(Week of 6/16/2012) The Obama Administration’s decision that the federal government will stop deporting illegal immigrants who came to the U.S. as children as long as they have no criminal history and have graduated from high school or served in the military meets with support from nearly half the public at large, according to the latest Economist/YouGov Poll.
49% say they support this policy change; 39% oppose it. There are, as might be expected, clear party differences on this question. More than six in ten Republicans oppose the policy change; over seven in ten Democrats support it. Slightly over half of Hispanics favor the change, but slightly under a third oppose it.
This decision may have helped the President, at least when it comes to approval of his handling of immigration in general. Last week, just 31% approved of his handling of this issue; this week 41% do.
Democrats and independents increased their approval of the President on this issue by nine points and eleven points respectively. Republican approval rose from 7% to a still very low 14%. Young adults doubled their approval.
There is much more willingness to give legal status to those who came illegally to this country as children if they serve in the military than there is if they attend college. Americans favor giving legal resident status in exchange for military service by 58%-30%, but divide evenly on giving legal status for college attendance.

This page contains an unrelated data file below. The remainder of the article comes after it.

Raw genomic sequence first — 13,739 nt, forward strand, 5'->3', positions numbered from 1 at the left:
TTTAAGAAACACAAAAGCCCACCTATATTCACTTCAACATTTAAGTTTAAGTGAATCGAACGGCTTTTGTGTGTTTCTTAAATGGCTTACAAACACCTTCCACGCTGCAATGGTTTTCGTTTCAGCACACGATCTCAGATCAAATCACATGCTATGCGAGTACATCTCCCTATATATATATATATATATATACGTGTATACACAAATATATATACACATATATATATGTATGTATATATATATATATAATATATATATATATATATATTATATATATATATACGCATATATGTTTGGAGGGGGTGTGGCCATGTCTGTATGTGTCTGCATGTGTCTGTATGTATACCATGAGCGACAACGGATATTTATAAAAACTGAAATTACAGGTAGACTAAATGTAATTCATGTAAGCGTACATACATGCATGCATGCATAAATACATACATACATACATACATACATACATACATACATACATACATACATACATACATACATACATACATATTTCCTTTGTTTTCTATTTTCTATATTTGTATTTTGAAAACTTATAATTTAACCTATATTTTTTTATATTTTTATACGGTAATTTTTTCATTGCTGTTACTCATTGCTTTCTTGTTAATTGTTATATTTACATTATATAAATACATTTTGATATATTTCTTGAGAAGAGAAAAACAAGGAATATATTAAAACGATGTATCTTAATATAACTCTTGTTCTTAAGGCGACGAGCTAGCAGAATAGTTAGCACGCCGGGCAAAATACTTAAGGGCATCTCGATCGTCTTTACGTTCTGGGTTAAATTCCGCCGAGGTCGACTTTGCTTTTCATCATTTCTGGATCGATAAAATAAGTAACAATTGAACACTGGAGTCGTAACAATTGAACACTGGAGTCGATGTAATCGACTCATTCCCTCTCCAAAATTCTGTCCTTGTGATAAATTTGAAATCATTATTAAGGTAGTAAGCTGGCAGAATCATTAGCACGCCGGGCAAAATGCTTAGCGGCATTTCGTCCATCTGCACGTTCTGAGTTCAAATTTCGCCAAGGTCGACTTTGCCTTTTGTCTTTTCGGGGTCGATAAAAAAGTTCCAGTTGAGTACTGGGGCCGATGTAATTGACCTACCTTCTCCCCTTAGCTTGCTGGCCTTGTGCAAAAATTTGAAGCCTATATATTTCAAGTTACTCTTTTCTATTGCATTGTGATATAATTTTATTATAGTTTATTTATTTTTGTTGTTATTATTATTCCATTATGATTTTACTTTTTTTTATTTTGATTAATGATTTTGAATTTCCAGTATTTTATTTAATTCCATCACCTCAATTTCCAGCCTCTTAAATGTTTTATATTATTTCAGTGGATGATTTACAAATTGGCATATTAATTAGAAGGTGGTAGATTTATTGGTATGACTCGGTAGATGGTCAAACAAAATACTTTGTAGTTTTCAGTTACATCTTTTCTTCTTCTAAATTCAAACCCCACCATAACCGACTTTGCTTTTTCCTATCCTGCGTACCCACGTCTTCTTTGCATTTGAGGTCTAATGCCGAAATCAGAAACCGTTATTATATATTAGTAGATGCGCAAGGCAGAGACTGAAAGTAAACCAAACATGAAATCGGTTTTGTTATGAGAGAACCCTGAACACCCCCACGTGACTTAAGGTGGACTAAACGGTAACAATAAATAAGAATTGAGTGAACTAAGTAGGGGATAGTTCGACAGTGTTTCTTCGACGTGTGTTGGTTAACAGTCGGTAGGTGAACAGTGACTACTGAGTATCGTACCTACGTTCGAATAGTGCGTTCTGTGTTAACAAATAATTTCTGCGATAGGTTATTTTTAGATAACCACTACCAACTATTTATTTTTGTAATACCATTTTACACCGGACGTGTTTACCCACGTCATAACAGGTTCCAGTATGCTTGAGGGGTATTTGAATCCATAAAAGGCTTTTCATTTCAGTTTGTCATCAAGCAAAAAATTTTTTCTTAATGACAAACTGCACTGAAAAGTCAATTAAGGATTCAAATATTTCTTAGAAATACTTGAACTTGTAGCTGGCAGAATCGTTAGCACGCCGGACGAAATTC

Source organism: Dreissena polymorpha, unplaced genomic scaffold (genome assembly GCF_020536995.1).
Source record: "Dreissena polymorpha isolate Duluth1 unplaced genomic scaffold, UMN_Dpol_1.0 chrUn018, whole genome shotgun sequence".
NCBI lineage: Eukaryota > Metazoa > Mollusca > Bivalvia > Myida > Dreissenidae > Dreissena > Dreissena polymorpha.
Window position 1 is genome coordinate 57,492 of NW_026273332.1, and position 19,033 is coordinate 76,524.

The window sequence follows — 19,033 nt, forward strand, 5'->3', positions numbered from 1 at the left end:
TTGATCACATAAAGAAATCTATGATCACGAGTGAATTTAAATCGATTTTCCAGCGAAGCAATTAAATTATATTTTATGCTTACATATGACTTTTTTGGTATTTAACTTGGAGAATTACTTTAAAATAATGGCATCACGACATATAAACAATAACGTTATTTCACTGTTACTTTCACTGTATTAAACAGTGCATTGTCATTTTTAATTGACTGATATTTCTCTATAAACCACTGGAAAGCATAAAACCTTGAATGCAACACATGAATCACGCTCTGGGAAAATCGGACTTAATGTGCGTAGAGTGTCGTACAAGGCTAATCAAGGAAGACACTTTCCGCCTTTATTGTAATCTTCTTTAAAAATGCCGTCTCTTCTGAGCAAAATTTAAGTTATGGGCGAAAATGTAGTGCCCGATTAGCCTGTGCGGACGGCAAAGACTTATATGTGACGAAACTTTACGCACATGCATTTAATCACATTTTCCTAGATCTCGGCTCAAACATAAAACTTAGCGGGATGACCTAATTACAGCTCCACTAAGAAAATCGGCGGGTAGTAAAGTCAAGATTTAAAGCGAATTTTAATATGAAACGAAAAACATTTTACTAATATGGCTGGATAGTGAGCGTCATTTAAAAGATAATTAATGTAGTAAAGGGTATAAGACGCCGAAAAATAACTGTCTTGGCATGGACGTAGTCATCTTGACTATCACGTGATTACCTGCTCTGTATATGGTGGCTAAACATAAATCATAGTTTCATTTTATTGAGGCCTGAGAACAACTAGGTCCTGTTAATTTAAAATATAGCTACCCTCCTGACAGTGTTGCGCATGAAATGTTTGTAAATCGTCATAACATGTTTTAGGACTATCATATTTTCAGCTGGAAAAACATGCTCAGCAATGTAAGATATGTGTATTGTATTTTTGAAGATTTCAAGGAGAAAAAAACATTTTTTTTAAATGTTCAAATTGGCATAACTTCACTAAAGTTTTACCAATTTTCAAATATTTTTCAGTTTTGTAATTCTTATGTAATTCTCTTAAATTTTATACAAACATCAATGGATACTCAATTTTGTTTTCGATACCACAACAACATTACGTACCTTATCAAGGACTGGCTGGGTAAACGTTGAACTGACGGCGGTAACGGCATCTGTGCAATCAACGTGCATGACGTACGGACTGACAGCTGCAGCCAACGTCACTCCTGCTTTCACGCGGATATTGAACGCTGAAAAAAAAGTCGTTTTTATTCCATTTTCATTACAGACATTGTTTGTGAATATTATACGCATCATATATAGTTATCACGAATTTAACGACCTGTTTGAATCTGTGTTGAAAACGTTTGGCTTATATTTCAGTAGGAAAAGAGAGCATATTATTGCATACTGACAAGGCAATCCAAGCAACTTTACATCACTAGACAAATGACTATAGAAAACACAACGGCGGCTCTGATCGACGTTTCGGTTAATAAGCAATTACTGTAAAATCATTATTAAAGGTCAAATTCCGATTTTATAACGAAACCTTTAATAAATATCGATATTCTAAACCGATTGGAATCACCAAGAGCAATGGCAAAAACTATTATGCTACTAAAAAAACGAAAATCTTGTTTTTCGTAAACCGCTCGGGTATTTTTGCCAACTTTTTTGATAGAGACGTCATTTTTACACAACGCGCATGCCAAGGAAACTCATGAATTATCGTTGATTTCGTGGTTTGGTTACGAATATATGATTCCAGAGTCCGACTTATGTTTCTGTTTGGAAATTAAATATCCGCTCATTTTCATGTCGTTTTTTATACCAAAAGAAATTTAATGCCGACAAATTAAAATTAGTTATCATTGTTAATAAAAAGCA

Majorities in all age groups would give legal status to those who serve in the military, while only those under thirty favor legal status for those in college. Republicans overwhelmingly oppose legal status for undocumented immigrants attending college, but divide almost evenly when it comes to legal status for illegal immigrants who serve in the military. College graduates support legal status in both cases.
The poll, however, shows that while there may have been some softening of opinion in favor of granting legal status to some illegal immigrants, that doesn’t extend to all of them, or to those who help them. Slightly more Americans think those who help an undocumented migrant should be jailed as say they should not. And only 24% agree that if someone has migrated to the U.S., other immediate family members should be allowed to join them here.
Photo source: Press Association